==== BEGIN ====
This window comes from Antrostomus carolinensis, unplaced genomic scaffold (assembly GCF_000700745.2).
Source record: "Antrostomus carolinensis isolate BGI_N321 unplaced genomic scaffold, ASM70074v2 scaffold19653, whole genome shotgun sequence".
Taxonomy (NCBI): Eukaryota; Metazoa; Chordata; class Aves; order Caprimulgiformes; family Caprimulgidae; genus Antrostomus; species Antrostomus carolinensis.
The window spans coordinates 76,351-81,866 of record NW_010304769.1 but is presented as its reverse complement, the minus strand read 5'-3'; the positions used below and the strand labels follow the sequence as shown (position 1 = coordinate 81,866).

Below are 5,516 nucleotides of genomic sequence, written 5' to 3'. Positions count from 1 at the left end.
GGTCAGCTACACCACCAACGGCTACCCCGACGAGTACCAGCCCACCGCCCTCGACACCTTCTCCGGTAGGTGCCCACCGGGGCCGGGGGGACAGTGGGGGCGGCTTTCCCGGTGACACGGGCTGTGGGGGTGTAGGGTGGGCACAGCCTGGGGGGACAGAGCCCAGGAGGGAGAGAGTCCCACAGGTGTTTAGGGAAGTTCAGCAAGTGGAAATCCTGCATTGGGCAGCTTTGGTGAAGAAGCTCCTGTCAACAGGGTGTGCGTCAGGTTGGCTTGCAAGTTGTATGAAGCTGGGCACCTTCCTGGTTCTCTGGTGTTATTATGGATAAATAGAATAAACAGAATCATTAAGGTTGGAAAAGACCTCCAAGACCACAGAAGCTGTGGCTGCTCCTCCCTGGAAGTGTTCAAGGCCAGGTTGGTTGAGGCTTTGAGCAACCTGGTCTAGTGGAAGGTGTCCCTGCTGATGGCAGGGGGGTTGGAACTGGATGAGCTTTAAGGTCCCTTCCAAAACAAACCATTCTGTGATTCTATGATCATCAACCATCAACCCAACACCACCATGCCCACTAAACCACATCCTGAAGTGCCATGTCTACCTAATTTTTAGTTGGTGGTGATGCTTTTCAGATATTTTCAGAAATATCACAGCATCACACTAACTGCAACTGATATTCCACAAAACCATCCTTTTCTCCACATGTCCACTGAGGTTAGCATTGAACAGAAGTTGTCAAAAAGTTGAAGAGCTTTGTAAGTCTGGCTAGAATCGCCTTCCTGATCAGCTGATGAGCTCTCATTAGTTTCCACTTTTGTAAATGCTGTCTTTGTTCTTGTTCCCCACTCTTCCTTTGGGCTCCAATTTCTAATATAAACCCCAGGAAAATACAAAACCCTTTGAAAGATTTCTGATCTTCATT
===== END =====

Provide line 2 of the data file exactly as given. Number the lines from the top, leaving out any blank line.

Source record: "Antrostomus carolinensis isolate BGI_N321 unplaced genomic scaffold, ASM70074v2 scaffold19653, whole genome shotgun sequence".